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The end of politics.

Byline: Shahzaib Khan

'This means to create a front that eventually becomes imbued with an atmosphere or impression of familiarity, within which the strategist may maneuver unseen while all eyes are trained to see obvious familiarities.'

This was one of the 36 strategies quoted in the Japanese Art of War, that I believe is the most apt definition of politics.

Today, to be politic is to sin, it seems.

But it was not so long ago that the art of politics was cited as humanity's saving grace. Where a Hobbesian man, by virtue of nature, foaming in the mouth, was seen to be raring to tear apart his counterparts if left to his own device. And while Hobbes may have cloaked his teachings with the veracious veil of the law, it was undoubtedly political science that he had advocated. Time and again, we saw politics come to save humanity.

As Hitler's war machine raged beyond Europe and towards Moscow, Winston Churchill travelled to Moscow to meet Stalin, a product of the very bolshevism that according to Churchill should have been 'strangled at birth'. Matters were made worse by the fact that Churchill meant to deliver to Stalin the news that, as the Nazis headed to Moscow, Britain would not open a second front in Europe. The meeting was as expected, as Churchill laid his plan bare and Stalin exposed his disdain.

According to Churchill's aide's report of that first meeting, 'This threw rather a cloud on the party, which was not dispelled by the banquet the following night. Nothing can be imagined more awful than a Kremlin banquet, but it has to be endured. Unfortunately, Winston didn't suffer it gladly. However, next morning, he was determined to fire his last bolt, and asked for a private talk, alone, with Stalin.' That last bolt, however, never materialised. As the aide entered Stalin's private room during the second meeting he noted 'There I found Winston and Stalin, and Molotov who has joined them, sitting with a heavily-laden board between them: food of all kinds crowned by a sucking pig, and innumerable bottles. What Stalin made me drink seemed pretty savage: Winston, who by that time was complaining of a slight headache, seemed wisely to be confining himself to a comparatively innocuous effervescent Caucasian red wine. Everyone seemed to be as merry as a marriage bell.'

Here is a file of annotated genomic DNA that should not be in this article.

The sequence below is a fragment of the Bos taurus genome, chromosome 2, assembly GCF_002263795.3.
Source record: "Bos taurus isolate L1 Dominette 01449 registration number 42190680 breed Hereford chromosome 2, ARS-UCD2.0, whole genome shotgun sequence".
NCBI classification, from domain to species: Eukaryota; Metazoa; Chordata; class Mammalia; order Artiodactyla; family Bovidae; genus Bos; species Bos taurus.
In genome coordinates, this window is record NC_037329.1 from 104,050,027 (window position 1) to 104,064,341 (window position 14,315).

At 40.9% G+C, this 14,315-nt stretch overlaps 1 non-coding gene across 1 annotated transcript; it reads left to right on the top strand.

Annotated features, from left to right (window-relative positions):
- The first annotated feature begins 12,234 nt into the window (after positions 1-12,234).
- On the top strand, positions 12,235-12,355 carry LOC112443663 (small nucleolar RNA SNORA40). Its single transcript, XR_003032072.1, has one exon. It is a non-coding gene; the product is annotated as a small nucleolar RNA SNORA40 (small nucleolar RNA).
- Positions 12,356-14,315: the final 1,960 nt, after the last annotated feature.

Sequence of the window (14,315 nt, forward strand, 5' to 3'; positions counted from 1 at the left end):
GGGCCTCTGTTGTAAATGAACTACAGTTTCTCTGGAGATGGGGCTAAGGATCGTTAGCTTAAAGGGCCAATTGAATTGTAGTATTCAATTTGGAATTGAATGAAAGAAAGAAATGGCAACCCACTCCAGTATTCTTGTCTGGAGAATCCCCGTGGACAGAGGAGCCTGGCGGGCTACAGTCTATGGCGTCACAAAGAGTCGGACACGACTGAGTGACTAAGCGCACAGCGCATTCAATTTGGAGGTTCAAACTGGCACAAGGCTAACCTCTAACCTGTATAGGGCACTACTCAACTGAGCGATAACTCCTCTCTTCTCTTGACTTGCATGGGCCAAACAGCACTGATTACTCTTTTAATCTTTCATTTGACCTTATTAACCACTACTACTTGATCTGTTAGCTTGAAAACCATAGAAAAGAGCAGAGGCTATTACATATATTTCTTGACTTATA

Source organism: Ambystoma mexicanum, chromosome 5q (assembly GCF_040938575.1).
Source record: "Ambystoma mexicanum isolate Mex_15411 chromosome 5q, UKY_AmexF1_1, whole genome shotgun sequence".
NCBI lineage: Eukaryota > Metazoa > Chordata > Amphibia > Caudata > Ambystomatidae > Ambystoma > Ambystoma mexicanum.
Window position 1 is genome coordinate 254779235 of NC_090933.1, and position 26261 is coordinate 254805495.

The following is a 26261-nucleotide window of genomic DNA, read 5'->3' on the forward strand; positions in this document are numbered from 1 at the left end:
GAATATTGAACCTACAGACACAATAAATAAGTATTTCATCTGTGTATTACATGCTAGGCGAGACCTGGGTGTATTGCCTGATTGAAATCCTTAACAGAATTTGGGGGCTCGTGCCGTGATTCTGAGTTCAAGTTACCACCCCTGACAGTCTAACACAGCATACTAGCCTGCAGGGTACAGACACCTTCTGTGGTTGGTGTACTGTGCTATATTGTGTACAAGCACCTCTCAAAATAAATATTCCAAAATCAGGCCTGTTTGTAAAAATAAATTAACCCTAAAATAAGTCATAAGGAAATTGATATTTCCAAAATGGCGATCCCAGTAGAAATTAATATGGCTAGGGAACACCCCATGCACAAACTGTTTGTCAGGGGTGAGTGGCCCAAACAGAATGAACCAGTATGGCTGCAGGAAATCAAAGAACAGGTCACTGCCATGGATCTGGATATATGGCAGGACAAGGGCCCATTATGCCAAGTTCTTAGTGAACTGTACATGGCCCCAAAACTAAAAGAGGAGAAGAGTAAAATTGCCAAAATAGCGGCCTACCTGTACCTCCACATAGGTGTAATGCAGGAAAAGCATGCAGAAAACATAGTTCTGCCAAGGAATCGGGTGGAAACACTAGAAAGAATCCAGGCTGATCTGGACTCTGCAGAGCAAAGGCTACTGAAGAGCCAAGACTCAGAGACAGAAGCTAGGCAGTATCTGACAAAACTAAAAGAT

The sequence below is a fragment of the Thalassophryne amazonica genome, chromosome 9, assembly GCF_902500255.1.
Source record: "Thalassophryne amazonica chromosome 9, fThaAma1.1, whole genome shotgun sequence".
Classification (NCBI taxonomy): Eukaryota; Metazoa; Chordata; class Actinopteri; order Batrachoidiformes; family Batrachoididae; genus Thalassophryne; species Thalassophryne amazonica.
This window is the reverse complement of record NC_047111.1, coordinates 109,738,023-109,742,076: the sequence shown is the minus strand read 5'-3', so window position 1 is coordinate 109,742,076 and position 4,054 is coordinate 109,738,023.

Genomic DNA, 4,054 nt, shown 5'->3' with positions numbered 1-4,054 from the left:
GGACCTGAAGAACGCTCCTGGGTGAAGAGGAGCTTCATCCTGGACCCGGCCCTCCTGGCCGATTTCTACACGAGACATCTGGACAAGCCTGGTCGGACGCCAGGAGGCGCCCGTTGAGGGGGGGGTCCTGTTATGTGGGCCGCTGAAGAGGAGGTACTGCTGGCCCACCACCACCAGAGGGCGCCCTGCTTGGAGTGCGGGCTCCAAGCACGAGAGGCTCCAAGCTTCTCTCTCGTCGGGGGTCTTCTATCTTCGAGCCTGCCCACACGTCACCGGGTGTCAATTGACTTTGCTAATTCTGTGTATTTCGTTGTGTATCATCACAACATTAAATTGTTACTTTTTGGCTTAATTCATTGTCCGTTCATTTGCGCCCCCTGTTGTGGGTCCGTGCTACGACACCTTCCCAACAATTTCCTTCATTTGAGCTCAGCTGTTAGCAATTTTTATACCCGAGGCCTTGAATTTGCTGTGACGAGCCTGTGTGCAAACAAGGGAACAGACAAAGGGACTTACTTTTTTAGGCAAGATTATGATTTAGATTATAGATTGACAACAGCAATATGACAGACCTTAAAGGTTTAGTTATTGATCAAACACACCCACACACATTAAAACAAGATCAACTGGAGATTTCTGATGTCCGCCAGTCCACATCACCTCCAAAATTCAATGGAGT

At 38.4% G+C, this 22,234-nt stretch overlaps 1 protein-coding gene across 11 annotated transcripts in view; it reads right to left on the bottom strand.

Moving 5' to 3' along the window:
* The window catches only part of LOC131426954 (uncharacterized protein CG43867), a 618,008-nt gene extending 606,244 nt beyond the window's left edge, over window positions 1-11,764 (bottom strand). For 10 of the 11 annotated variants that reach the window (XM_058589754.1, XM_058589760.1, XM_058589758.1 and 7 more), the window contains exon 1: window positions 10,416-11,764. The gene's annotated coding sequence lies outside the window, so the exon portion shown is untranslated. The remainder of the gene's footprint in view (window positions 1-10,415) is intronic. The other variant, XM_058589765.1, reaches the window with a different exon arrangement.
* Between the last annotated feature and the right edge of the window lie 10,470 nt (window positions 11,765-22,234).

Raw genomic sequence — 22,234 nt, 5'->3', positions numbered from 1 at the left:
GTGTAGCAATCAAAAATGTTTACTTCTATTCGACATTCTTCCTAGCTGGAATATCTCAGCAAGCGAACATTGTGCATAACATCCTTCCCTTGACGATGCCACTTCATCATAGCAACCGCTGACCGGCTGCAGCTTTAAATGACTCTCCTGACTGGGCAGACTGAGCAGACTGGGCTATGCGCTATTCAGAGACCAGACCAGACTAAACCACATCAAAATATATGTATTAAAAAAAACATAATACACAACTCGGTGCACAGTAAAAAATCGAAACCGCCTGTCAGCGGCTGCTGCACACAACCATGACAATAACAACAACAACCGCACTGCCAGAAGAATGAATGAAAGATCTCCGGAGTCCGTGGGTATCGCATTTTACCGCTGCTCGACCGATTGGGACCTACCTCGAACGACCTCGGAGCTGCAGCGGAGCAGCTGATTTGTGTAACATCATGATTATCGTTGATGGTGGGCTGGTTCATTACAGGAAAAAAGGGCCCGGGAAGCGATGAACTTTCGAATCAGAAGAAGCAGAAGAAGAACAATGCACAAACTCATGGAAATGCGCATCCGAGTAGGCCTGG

Stalin and Churchill would ultimately find in each other, allies and quite inexplicably, friends. The Bolshevik, who was the subject of Churchill's scorn for so long, would push Hitler's forces from the east as Churchill opened a second front in the west to conquer Berlin together. It is not immediately clear who meant to gain advantage from that night of the second meeting, what is clear though, is that a night of familiarity for two inherently opposed leaders, surely crafted by either one for this very purpose, allowed for each to maneuver in their own way, and to find an alliance completely unnatural.

Churchill's contempt for communism never waned, yet it was a question for the world to answer as to what would have happened if he hadn't braved his seemingly impenetrable ideological barrier to have a night where he and Stalin would be 'as merry as a bell'. To brave his contempt, to reach out to Stalin, to allow for the creation of a familiarity amongst mutual hatred in which to maneuver, was Churchill's hand of political genius then. It was his politics, and it saved the world.